The state’s long-term water plan formally recognizes that meeting future water needs will require the “voluntary redistribution” of water rights; in other words, trade. Yet current water regulations can make it difficult to transfer ownership of water even when there is a willing buyer and seller.
While Texans should retain the right to sue when they have valid hail damage claims that aren’t being resolved, state law should be reformed to remove the incentives for protracted litigation.
Buying a car isn't easy, and the law in Texas doesn't make it any easier.
Localities have the authority to regulate the vehicle-for-hire business because it was granted to them by the state, but the Legislature has shown a willingness in the past to take back that authority where it has been abused.
With hotels and bed-and-breakfasts to feeling the heat of the "sharing" economy, some cities are making a big mistake trying to regulate short-term rentals out of existence.
In Texas, the process for deciding how to best funds from the Deepwater Horizon disaster settlement has been transparent and geared toward projects that have a broad public benefit.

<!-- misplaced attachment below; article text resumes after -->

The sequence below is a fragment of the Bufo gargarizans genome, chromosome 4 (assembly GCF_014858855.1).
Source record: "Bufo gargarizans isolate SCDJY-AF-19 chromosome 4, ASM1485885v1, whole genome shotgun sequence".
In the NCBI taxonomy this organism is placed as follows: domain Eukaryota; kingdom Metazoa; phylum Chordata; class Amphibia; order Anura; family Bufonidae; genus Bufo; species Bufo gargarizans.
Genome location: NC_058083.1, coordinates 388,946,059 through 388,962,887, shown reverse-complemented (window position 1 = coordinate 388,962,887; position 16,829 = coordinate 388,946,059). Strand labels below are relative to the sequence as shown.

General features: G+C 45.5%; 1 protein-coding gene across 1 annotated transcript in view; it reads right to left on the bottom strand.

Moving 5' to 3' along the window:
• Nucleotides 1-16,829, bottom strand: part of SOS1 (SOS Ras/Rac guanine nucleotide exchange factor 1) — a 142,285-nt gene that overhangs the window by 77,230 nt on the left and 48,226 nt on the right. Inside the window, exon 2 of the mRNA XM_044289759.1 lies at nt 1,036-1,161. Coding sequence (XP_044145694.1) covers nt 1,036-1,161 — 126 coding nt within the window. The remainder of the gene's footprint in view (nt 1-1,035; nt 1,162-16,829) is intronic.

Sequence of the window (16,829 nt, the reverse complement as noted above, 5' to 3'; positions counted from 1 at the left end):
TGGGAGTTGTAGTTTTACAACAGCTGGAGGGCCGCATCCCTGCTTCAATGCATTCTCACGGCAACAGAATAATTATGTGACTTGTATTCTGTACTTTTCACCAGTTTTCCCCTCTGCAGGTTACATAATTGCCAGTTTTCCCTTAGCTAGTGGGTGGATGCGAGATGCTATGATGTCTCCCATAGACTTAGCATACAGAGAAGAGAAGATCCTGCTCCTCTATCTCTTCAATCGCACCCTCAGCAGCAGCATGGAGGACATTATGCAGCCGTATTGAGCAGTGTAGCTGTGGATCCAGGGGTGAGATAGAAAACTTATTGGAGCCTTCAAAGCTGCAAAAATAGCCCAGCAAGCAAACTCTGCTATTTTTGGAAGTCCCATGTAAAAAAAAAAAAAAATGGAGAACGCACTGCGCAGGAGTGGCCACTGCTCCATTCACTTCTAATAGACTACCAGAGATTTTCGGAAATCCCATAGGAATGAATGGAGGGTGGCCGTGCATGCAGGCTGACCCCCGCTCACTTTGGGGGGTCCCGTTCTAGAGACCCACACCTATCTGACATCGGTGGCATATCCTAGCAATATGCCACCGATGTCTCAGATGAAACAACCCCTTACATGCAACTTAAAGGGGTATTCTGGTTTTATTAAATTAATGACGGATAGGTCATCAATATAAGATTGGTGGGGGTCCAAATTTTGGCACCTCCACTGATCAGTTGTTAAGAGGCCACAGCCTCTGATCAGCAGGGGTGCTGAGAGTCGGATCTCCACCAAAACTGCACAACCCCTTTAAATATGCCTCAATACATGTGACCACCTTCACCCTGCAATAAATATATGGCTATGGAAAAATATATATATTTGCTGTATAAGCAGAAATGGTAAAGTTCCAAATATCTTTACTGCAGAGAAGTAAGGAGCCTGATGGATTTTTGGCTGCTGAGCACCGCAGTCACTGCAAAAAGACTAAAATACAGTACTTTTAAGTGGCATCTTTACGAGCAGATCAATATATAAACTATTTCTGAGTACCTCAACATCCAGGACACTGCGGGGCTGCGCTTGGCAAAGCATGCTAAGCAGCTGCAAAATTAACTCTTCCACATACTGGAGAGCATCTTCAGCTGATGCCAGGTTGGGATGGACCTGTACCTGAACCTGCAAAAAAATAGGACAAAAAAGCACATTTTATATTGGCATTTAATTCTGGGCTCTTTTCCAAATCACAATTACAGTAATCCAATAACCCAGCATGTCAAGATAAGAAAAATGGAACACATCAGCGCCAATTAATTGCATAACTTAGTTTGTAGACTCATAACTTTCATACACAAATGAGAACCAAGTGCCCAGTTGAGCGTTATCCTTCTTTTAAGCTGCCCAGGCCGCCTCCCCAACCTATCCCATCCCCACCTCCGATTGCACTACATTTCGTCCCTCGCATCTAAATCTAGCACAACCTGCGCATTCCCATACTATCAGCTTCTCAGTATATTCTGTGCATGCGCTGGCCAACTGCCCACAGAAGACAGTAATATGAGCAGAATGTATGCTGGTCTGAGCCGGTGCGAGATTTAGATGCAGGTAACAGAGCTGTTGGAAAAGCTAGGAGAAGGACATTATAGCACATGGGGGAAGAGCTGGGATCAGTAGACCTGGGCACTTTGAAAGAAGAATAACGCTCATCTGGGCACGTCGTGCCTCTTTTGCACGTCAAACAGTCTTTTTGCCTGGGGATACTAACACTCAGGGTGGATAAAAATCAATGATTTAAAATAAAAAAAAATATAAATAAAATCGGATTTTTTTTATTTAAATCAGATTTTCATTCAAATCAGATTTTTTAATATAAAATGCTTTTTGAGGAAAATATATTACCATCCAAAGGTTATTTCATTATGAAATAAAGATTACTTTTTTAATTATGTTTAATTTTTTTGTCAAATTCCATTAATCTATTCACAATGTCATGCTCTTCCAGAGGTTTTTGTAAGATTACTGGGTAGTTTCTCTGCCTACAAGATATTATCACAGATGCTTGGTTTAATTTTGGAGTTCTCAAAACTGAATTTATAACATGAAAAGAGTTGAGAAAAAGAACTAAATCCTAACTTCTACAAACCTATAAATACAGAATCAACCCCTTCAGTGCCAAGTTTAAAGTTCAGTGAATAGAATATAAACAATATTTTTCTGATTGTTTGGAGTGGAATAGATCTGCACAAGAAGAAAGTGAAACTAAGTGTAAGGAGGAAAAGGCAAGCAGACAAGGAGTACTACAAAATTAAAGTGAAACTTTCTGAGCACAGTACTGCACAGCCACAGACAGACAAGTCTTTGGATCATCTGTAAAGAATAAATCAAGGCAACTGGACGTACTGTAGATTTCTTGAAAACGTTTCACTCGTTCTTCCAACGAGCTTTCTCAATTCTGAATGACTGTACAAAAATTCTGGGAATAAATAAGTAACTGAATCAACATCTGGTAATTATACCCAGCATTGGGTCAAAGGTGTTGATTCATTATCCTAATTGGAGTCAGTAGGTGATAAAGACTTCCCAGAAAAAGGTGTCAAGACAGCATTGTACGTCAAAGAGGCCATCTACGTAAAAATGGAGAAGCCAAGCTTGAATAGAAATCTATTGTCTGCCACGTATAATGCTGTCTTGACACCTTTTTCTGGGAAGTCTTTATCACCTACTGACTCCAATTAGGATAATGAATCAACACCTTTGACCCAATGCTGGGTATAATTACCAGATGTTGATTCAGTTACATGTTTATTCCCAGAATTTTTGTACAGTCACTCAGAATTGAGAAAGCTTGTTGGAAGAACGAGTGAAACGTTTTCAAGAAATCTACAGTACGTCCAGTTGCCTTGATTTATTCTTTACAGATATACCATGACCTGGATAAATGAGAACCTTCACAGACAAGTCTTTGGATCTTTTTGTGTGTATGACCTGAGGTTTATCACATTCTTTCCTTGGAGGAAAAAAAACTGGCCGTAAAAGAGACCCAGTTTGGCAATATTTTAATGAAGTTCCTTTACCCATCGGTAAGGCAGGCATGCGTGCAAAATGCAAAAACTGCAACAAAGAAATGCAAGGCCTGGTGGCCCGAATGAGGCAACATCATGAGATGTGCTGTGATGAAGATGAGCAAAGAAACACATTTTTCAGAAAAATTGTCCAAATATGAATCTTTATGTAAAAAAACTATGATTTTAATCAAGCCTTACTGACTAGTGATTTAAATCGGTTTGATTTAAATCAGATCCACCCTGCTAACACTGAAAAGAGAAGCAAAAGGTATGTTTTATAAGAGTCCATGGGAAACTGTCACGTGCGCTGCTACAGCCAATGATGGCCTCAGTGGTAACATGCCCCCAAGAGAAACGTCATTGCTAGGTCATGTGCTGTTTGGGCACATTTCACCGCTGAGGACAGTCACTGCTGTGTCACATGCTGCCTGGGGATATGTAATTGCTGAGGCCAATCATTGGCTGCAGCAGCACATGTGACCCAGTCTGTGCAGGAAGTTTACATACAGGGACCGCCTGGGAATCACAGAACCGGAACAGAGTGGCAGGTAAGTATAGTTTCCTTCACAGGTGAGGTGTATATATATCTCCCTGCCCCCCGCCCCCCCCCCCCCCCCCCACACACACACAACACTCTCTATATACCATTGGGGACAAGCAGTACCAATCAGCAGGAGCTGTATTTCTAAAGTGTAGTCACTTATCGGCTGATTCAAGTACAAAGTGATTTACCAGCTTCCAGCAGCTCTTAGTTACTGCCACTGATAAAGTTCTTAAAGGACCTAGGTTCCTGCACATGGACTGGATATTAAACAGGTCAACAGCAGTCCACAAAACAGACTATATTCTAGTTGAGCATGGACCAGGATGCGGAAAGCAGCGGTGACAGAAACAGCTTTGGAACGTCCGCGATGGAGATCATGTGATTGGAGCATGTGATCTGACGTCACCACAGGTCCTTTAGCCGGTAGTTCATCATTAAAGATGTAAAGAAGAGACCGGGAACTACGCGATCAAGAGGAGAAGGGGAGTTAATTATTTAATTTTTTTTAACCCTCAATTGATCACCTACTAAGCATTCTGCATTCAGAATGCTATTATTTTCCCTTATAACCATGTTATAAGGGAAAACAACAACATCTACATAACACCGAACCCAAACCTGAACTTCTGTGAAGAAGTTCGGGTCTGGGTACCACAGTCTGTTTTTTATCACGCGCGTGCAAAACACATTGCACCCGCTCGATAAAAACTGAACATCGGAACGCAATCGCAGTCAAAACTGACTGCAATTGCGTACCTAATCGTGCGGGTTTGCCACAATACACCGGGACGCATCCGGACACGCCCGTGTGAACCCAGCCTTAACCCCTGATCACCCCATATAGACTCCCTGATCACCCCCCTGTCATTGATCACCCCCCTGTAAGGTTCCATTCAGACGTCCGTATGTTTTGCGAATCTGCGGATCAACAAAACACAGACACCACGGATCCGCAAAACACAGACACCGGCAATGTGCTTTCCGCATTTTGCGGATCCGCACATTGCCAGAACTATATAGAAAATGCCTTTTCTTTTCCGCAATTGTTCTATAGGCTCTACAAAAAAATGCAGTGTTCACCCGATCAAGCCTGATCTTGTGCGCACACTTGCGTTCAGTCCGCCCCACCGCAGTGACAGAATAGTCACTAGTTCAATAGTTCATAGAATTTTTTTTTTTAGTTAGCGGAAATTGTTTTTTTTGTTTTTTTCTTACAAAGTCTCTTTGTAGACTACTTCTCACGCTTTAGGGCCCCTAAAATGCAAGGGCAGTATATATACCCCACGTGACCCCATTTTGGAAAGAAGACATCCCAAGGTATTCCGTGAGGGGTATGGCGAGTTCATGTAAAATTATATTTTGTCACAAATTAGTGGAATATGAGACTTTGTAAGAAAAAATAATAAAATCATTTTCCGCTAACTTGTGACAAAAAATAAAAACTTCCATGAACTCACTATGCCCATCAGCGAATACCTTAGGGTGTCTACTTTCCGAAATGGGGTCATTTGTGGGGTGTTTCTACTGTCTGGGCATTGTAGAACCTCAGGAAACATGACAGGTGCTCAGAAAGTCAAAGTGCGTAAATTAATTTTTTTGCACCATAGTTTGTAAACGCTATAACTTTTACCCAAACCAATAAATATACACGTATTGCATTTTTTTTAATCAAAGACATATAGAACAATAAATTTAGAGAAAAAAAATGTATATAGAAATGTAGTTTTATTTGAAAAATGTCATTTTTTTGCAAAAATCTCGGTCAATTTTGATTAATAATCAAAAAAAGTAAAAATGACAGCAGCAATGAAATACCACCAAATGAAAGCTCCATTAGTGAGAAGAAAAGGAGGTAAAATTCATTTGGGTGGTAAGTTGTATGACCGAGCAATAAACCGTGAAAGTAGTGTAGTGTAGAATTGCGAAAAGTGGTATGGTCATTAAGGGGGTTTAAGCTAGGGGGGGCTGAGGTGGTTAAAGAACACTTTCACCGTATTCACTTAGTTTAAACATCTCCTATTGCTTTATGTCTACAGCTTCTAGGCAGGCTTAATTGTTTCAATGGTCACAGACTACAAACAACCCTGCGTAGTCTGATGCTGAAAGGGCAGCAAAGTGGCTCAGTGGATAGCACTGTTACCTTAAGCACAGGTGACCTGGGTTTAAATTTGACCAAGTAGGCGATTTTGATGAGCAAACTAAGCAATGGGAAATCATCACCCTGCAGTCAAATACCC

When regulation becomes so pervasive that you can no longer tell where government stops and the private sector begins, you can't count on either to serve the public interest.
Texas has shown that a free-market, light-touch regulatory approach works best for both businesses and consumers. It's time we applied the same approach to insurance.
There is a way for Texas to buy more time to respond properly to the Clean Power Plan without risking its independence or its economy.
Many Texans are locked out of careers because they cannot afford to give up the time and money it takes to get licensed.
It's long past time for state lawmakers to update Texas' antiquated liquor-sale laws, which serve little purpose other than to constrain competition and favor entrenched interests.